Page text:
We cooked our sausages and then had s’mores that night. Afterward we sat by the campfire talking for a while until we felt like having a second round of sausages and s’mores. We continued talking as we looked at the stars above us. It was crazy how bright the stars are when there is no other light washing them away. We sat watching the fire burn late into the night until we finally decided it was time for bed.
Early in the morning I awoke to rain drops on the tent. Too early for me to want to get up I reached outside to make sure our shoes were under the flap and tried to fall back asleep. A few minutes later I was awoken by an even more intense rain and I knew that it would be too difficult for me to sleep in any longer. I laid there wondering if the tent really was waterproof, so far so good, but it had just started to get heavy. When I couldn’t stand laying there doing nothing any longer I made my way out to the car to get my rain gear and then headed to the bathroom. I got back to the tent and tried to sleep some more. It was too noisy for me though and that’s when I realized that I forgot to bring my book into the tent from the car.
I laid there looking up and noticed a bug that looked like some kind of beetle. Compelled to move it off our tent I flicked at it and it grew to double it’s size with 8 creepy legs catching back onto the tent as it fell. From that moment on I was the defender of the front of the tent. I told the spider it could coexist with us as long as it stayed on the back half of the tent and didn’t attempt to block my exit. I thought we had an agreement until I made it’s move toward the front. I flicked at it and it scurried back. I laid there watching it’s every move. Allowing it to climb all over the back of the tent but not allowing it to adventure onto the front. Katie got up to use the restroom and eventually I could take it no longer. I told the spider that it was time to go and gave it one flick sending it to the floor below. It tried to scurry it’s way back up the tent once more but by now I had made up my mind. It had broken the rules and it was time for it to go. One last flick and it was gone.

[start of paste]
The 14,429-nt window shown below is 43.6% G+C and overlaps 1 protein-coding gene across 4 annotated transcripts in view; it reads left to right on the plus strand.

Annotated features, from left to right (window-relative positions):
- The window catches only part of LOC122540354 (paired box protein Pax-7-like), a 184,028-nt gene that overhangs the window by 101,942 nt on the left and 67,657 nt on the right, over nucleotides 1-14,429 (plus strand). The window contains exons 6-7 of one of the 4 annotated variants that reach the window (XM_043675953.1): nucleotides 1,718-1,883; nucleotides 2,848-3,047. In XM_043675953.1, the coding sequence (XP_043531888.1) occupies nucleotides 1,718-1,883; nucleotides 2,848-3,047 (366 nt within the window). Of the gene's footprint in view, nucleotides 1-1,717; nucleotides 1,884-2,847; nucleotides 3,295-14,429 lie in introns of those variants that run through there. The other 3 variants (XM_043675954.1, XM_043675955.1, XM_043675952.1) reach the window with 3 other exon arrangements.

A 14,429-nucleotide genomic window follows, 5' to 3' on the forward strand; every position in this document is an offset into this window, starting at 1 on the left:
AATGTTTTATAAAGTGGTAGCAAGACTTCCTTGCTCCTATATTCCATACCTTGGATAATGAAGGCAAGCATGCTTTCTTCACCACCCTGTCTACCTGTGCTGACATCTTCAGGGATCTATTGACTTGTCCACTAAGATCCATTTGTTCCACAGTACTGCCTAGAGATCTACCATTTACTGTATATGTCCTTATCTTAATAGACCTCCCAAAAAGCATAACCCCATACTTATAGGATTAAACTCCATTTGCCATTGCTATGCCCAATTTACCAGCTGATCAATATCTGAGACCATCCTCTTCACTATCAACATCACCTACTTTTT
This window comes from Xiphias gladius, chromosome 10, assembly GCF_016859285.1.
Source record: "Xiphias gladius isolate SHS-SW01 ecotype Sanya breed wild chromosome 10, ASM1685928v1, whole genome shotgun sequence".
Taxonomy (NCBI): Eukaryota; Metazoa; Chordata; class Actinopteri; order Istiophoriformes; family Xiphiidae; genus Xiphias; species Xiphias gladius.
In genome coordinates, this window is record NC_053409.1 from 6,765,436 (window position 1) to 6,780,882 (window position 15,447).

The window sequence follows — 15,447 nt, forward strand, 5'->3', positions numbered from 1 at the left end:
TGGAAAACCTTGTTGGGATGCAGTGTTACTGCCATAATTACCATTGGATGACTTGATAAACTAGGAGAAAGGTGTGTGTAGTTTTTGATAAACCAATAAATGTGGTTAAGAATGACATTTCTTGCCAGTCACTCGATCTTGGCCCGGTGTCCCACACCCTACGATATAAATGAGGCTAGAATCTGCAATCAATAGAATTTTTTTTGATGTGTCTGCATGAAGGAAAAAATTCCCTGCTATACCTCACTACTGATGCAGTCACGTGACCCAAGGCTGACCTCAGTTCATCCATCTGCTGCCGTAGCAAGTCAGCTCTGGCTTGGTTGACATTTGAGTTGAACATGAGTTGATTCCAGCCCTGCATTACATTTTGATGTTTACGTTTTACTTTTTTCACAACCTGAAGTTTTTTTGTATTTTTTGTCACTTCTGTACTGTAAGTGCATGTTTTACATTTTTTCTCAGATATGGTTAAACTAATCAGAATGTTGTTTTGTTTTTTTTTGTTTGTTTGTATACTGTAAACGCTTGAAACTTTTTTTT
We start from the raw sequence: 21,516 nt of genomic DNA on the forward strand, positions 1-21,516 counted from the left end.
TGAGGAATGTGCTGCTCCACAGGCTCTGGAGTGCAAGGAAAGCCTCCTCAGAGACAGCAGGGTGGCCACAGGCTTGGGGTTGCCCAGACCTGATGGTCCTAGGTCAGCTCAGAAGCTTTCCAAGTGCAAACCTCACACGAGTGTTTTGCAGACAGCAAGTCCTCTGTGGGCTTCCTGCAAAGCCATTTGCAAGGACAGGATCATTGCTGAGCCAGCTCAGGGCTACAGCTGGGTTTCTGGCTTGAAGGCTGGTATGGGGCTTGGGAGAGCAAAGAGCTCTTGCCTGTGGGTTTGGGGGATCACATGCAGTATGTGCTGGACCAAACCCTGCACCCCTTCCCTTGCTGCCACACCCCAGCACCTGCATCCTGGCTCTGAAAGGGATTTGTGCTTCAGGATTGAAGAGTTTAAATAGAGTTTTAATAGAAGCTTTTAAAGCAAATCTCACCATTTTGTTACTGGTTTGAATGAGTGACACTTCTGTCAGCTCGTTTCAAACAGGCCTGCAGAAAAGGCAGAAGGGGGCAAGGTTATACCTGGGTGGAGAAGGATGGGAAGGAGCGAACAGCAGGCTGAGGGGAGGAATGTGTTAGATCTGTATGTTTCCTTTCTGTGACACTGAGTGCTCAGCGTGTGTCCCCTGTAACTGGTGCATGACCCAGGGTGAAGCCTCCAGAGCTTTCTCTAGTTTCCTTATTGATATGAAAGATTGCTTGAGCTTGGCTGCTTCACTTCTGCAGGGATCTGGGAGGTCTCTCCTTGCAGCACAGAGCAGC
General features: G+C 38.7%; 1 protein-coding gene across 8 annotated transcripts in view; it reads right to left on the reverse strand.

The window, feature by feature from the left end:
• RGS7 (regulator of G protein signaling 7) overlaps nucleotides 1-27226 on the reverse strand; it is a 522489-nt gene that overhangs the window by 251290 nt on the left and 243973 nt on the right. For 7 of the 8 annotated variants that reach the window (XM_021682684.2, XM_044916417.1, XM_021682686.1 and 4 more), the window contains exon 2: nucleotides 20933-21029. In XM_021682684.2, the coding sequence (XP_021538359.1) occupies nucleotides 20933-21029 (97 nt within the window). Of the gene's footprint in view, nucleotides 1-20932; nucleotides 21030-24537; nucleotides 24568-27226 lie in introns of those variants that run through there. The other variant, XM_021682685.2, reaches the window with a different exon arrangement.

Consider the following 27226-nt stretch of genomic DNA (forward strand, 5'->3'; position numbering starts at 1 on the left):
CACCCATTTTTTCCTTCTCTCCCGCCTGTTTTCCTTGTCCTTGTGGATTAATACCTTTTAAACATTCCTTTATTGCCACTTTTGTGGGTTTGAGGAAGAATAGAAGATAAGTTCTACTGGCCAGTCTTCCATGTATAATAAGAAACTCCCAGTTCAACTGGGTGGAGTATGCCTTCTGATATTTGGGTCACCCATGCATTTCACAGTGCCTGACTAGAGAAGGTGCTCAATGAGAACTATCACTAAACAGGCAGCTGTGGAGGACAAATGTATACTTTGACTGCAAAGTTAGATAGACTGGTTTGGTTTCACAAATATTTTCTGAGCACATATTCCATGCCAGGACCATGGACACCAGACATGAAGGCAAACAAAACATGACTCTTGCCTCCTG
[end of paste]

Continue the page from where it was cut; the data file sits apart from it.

We climbed out of the tent and started to pack up our things. Even though it was raining we wanted to heat up our breakfast burritos so I tried to make a fire. It took us about an hour or so to get it started, but eventually with a little help from some dry cardboard, lighter fluid, wet wood, matches, an umbrella, and some charcoal the neighbors left the other day we did it. It lasted just long enough to heat our food up and then we let it die as the rain fell upon it. Any wood we had left was too wet to continue it, so wet that the few pieces we put on it hardly were able to dry enough to burn with any vibrance.
We packed up our gear within an hour, finishing at 12:05pm just after our set check-out time and just as the rain stopped. We ran to the bathroom, threw out our trash and stopped at the Big Sur Lodge to get myself a magnet and some postcards before heading north toward Carmel to start our day.
Camping at Pfeiffer Big Sur State Park was so much fun and definitely somewhere everyone should camp at least once. Next time I go I hope to be able to check out some of their trails, many of which were closed while we were there. Maybe we can even try some fishing.